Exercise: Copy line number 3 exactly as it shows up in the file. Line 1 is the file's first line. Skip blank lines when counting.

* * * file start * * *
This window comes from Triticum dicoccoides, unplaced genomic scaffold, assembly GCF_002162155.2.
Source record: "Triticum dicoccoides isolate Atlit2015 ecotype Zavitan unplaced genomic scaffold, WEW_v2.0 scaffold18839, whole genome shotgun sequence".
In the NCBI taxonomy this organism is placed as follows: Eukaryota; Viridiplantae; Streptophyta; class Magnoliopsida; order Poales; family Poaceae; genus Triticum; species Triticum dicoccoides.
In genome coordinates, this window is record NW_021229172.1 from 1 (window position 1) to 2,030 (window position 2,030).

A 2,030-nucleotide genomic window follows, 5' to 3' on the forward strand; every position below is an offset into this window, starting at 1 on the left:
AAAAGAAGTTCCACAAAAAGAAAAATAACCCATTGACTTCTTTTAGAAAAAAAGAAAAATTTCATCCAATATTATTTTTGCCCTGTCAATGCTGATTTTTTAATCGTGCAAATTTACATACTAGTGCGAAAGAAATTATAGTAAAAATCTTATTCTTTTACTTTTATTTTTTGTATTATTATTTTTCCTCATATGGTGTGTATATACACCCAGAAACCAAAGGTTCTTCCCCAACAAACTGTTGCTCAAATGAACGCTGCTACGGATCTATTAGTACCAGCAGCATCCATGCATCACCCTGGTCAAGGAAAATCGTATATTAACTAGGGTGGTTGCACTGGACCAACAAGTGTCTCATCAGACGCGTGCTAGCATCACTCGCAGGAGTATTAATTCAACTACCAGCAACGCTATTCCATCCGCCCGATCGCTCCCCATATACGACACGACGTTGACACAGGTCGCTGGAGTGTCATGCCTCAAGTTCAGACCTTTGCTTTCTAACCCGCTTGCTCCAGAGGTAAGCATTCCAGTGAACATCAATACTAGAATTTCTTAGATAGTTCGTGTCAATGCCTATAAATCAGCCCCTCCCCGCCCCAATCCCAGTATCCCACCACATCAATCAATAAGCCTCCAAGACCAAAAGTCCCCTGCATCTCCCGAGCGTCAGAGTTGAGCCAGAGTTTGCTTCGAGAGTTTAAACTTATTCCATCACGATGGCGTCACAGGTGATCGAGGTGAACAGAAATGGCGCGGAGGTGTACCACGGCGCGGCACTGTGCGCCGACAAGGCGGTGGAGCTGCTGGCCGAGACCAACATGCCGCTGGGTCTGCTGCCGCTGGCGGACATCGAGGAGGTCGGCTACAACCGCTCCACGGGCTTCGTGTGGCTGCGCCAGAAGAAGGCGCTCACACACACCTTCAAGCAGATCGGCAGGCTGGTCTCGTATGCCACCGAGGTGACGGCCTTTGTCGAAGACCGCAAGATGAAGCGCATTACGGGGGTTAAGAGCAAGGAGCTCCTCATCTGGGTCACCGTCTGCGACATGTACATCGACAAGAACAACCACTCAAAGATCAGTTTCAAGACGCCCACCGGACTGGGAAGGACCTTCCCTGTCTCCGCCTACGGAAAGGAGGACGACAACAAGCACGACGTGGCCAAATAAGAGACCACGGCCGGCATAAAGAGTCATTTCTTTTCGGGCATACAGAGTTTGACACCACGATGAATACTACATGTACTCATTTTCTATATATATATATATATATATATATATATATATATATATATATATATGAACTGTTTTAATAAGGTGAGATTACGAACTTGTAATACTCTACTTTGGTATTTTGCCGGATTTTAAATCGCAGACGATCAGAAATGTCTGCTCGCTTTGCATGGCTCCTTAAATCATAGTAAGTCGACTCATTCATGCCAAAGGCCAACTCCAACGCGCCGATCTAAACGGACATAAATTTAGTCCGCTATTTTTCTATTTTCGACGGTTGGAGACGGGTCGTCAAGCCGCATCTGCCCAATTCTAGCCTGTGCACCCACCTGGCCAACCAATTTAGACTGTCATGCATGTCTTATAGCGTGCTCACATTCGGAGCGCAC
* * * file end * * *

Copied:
In the NCBI taxonomy this organism is placed as follows: Eukaryota; Viridiplantae; Streptophyta; class Magnoliopsida; order Poales; family Poaceae; genus Triticum; species Triticum dicoccoides.